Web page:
Mack colloquium Friday November 12 at 3:30

Jennifer Mack (Department of Communication Disorders and Graduate Program in Neuroscience and Behavior, UMass Amherst) will present “Comprehending speakers with aphasia: What are the effects of aphasia education?” in the Linguistics colloquium series at 3:30 Friday November 12, in ILC S331. An abstract follows. All are welcome!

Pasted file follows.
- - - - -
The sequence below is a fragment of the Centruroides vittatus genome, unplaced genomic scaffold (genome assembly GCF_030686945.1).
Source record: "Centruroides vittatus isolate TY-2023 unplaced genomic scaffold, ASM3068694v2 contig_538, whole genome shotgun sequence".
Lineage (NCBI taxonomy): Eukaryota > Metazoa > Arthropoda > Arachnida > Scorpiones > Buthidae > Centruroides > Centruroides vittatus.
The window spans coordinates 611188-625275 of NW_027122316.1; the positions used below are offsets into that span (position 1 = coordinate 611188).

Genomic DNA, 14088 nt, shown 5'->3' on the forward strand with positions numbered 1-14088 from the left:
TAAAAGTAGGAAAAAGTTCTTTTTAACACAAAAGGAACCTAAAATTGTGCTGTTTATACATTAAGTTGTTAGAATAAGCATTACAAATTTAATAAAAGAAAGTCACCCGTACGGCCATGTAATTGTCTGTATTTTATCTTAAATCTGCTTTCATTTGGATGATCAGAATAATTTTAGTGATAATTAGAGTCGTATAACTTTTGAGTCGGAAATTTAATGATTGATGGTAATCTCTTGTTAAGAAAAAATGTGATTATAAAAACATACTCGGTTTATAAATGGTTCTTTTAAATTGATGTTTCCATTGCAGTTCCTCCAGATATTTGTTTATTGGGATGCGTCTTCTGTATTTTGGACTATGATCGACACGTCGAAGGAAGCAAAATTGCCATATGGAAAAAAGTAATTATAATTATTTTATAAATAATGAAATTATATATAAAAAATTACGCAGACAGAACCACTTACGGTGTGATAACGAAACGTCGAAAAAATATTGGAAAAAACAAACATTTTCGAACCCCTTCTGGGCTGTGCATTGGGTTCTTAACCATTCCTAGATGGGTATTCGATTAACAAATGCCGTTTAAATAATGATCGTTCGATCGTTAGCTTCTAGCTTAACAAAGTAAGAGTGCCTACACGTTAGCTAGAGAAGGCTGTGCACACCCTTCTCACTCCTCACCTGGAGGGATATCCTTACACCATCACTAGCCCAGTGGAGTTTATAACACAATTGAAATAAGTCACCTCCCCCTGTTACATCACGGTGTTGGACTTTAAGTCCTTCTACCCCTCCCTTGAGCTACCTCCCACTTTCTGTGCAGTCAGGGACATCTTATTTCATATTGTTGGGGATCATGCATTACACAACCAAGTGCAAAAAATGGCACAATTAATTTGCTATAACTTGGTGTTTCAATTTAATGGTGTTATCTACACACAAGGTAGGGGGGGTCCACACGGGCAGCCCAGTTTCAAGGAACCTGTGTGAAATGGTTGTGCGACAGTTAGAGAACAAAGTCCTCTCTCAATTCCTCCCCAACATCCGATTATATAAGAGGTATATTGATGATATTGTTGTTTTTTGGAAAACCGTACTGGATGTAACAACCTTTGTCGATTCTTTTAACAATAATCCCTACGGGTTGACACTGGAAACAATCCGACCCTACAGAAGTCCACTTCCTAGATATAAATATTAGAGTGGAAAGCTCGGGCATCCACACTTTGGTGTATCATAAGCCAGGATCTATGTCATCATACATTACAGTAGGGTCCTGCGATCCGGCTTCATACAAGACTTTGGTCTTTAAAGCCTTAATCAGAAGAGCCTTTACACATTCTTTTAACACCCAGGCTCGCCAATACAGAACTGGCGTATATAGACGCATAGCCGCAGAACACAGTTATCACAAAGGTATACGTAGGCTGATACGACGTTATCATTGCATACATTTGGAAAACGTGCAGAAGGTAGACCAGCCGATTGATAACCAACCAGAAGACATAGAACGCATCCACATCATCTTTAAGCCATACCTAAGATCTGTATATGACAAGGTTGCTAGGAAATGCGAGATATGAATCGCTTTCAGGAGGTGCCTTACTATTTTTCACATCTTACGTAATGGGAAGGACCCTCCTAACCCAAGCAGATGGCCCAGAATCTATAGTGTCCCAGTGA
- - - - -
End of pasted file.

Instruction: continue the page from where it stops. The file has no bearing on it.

Aphasia is a language disability caused by damage to the brain (most commonly a stroke) that affects over 2 million people in the US, resulting in difficulty in communicating one’s thoughts even though intelligence remains intact. Despite the prevalence and societal impacts of aphasia, fewer than 10% of US adults know what aphasia is. Many people with aphasia (PWA) find low public knowledge of aphasia to be one of the most challenging aspects of living with aphasia, and a substantial barrier to communicating successfully. However, no research has examined the effects of education about aphasia on the ability to communicate successfully with PWA. In this talk, I will discuss a new line of research investigating the effects of aphasia education on non-aphasic listeners’ comprehension of speakers with aphasia. First, I will synthesize two relevant lines of prior research: (1) the communication disorders literature on how education of listeners impacts their perception of speakers with communication disabilities and (2) the psycholinguistic literature examining how language comprehension adapts to atypical speech/language input. Then, I will present preliminary results from an eye-tracking experiment testing whether aphasia education impacts listeners’ online comprehension of a speaker with aphasia. Finally, I will discuss potential implications of this work for aphasia education campaigns as well as understanding how the language comprehension system adapts to neurologically diverse speakers.